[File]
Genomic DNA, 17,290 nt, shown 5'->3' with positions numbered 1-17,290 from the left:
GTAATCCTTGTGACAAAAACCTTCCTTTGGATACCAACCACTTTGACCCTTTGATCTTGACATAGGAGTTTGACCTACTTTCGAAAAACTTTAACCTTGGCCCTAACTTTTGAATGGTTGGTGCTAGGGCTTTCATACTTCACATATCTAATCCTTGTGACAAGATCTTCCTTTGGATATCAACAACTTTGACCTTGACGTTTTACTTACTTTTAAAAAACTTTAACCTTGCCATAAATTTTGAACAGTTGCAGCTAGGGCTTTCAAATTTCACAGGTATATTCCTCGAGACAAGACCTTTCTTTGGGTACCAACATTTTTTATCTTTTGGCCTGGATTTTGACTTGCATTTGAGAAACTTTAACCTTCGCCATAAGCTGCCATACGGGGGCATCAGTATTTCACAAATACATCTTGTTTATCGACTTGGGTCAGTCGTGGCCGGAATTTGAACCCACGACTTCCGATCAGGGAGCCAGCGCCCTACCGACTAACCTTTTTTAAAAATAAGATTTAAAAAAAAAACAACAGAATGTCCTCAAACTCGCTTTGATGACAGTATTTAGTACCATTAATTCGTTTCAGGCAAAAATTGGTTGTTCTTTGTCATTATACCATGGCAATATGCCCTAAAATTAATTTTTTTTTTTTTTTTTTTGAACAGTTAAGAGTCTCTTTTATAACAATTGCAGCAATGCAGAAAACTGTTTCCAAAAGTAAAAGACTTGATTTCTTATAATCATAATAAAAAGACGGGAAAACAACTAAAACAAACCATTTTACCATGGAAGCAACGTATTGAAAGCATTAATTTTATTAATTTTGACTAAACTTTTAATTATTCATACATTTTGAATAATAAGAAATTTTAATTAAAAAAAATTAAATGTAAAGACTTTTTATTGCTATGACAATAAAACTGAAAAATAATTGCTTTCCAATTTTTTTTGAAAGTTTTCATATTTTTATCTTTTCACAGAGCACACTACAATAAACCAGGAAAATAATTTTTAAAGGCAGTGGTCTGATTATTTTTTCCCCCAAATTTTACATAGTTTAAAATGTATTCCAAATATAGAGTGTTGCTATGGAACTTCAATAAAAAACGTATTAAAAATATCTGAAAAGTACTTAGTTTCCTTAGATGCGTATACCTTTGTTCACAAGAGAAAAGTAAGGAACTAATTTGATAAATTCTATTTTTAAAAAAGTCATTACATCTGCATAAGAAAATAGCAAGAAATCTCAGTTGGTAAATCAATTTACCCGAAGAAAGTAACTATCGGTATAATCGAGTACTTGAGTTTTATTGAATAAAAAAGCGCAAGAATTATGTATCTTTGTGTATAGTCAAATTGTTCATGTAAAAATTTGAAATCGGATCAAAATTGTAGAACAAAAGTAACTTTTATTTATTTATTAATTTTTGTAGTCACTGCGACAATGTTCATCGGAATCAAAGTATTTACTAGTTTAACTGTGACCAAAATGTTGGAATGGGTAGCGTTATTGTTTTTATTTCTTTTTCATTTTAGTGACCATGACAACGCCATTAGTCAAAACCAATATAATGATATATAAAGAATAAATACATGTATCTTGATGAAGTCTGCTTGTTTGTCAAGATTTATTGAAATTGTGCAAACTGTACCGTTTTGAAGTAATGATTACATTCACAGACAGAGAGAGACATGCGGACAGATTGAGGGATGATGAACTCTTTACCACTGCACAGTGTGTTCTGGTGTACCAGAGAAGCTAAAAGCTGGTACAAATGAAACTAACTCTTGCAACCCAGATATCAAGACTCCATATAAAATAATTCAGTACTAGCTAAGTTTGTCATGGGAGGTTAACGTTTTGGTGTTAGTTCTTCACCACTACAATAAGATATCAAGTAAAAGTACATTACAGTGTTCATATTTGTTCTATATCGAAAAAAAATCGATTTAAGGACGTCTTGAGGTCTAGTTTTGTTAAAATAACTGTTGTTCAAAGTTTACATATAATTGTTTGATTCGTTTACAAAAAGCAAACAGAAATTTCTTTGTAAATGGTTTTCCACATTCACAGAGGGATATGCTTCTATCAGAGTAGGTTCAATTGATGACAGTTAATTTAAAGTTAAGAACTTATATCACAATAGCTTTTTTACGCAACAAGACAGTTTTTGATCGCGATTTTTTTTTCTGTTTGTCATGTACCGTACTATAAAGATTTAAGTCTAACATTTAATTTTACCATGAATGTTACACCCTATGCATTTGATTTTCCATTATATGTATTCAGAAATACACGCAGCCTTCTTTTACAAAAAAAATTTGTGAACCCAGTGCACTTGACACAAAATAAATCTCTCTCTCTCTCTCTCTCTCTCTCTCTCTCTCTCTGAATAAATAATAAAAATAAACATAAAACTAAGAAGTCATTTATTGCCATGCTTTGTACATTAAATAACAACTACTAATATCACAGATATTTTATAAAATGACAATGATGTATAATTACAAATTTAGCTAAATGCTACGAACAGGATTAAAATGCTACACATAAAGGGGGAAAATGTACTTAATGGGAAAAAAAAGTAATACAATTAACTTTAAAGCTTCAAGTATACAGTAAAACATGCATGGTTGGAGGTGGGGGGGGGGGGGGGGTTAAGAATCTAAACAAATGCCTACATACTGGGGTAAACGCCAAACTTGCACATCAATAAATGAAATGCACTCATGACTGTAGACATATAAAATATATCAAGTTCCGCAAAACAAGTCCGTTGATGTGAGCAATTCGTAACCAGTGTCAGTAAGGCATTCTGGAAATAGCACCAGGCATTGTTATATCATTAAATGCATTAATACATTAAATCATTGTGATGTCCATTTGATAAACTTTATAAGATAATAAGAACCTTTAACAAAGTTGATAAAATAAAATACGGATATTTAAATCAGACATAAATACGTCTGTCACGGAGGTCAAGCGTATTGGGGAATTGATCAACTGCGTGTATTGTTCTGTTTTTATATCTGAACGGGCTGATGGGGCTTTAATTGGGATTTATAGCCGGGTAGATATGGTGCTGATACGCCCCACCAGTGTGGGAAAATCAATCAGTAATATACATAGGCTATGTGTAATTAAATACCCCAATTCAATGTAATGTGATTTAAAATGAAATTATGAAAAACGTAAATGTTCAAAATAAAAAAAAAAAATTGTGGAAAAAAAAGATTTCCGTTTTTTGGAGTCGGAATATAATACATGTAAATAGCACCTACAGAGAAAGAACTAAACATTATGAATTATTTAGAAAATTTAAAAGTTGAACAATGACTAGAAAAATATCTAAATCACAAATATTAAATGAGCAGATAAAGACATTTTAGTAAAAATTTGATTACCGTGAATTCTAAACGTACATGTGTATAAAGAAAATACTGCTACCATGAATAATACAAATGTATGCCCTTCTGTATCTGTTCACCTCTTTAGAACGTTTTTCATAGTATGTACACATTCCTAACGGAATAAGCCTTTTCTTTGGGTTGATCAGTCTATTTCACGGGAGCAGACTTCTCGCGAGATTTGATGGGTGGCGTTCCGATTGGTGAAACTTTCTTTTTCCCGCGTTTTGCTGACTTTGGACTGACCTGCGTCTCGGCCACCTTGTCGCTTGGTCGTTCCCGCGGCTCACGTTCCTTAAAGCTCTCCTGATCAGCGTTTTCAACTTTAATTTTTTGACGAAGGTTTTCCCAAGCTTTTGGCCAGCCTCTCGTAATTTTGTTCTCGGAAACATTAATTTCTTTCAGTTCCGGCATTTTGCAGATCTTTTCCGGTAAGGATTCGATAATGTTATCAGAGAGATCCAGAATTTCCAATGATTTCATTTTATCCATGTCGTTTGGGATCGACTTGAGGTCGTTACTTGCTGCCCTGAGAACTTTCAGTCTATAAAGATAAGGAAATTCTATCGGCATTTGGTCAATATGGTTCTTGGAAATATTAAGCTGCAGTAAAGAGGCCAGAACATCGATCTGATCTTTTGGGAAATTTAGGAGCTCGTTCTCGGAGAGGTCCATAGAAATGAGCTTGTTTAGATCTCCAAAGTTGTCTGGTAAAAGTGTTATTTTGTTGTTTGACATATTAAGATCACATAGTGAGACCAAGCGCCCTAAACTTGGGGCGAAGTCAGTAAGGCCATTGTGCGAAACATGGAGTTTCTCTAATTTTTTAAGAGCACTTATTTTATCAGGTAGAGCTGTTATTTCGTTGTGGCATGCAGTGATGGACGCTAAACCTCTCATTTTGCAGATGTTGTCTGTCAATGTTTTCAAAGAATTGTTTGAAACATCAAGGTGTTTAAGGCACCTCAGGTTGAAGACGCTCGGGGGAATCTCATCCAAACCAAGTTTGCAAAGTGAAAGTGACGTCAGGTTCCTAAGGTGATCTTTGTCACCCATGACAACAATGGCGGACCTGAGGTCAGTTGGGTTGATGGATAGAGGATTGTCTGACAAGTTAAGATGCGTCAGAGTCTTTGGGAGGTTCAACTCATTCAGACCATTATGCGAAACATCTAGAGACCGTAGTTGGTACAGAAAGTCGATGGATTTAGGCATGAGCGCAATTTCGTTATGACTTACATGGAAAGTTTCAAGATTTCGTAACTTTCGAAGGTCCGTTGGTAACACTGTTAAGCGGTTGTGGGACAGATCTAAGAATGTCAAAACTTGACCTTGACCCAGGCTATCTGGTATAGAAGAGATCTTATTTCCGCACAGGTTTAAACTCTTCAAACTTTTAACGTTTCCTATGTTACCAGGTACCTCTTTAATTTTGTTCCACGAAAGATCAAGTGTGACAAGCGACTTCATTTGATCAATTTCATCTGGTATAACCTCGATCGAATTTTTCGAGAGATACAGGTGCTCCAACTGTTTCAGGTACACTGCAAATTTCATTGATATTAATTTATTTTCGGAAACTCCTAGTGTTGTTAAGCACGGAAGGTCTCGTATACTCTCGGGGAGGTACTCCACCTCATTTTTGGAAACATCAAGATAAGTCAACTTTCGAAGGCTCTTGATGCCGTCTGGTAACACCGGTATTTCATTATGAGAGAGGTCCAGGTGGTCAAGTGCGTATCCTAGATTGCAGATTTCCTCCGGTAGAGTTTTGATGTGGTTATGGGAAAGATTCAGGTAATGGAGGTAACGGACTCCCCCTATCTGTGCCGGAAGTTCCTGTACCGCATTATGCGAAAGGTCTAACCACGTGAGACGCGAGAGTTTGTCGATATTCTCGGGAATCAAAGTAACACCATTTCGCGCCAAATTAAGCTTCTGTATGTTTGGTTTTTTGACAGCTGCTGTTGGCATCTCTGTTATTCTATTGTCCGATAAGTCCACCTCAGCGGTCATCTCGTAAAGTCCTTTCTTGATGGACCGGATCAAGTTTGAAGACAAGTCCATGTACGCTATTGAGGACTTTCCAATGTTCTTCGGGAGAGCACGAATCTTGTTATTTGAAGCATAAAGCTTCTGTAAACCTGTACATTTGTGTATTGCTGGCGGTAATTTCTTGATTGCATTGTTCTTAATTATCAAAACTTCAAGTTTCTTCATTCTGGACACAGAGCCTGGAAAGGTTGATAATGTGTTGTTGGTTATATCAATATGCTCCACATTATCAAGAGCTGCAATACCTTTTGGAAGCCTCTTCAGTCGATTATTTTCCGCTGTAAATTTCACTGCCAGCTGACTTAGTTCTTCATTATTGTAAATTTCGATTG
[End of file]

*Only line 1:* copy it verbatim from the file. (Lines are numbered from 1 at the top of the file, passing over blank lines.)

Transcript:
Genomic DNA, 17,290 nt, shown 5'->3' with positions numbered 1-17,290 from the left: